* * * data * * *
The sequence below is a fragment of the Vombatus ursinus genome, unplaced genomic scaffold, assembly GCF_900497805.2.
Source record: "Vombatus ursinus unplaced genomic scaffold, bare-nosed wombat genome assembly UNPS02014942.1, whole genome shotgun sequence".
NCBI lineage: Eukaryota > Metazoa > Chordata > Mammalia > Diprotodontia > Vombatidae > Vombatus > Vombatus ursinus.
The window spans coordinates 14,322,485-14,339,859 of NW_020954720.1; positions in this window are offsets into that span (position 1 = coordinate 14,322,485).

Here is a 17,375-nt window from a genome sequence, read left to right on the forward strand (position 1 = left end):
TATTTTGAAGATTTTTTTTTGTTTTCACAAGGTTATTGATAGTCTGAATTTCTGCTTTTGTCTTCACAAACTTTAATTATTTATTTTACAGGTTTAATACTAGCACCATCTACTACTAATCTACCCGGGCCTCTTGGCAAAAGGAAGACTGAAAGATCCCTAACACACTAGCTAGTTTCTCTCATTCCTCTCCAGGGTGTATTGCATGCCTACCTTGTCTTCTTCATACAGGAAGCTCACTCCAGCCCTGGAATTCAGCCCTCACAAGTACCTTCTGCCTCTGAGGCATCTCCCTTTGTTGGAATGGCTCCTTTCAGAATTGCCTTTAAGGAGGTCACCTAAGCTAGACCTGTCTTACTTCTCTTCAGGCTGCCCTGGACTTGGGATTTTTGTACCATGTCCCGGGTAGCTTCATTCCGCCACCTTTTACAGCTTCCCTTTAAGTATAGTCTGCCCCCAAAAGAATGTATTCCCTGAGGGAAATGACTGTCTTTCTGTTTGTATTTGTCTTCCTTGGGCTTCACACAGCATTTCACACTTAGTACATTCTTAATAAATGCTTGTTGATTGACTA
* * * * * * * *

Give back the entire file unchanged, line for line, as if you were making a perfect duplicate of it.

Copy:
The sequence below is a fragment of the Vombatus ursinus genome, unplaced genomic scaffold, assembly GCF_900497805.2.
Source record: "Vombatus ursinus unplaced genomic scaffold, bare-nosed wombat genome assembly UNPS02014942.1, whole genome shotgun sequence".
NCBI lineage: Eukaryota > Metazoa > Chordata > Mammalia > Diprotodontia > Vombatidae > Vombatus > Vombatus ursinus.
The window spans coordinates 14,322,485-14,339,859 of NW_020954720.1; positions in this window are offsets into that span (position 1 = coordinate 14,322,485).

Here is a 17,375-nt window from a genome sequence, read left to right on the forward strand (position 1 = left end):
TATTTTGAAGATTTTTTTTTGTTTTCACAAGGTTATTGATAGTCTGAATTTCTGCTTTTGTCTTCACAAACTTTAATTATTTATTTTACAGGTTTAATACTAGCACCATCTACTACTAATCTACCCGGGCCTCTTGGCAAAAGGAAGACTGAAAGATCCCTAACACACTAGCTAGTTTCTCTCATTCCTCTCCAGGGTGTATTGCATGCCTACCTTGTCTTCTTCATACAGGAAGCTCACTCCAGCCCTGGAATTCAGCCCTCACAAGTACCTTCTGCCTCTGAGGCATCTCCCTTTGTTGGAATGGCTCCTTTCAGAATTGCCTTTAAGGAGGTCACCTAAGCTAGACCTGTCTTACTTCTCTTCAGGCTGCCCTGGACTTGGGATTTTTGTACCATGTCCCGGGTAGCTTCATTCCGCCACCTTTTACAGCTTCCCTTTAAGTATAGTCTGCCCCCAAAAGAATGTATTCCCTGAGGGAAATGACTGTCTTTCTGTTTGTATTTGTCTTCCTTGGGCTTCACACAGCATTTCACACTTAGTACATTCTTAATAAATGCTTGTTGATTGACTA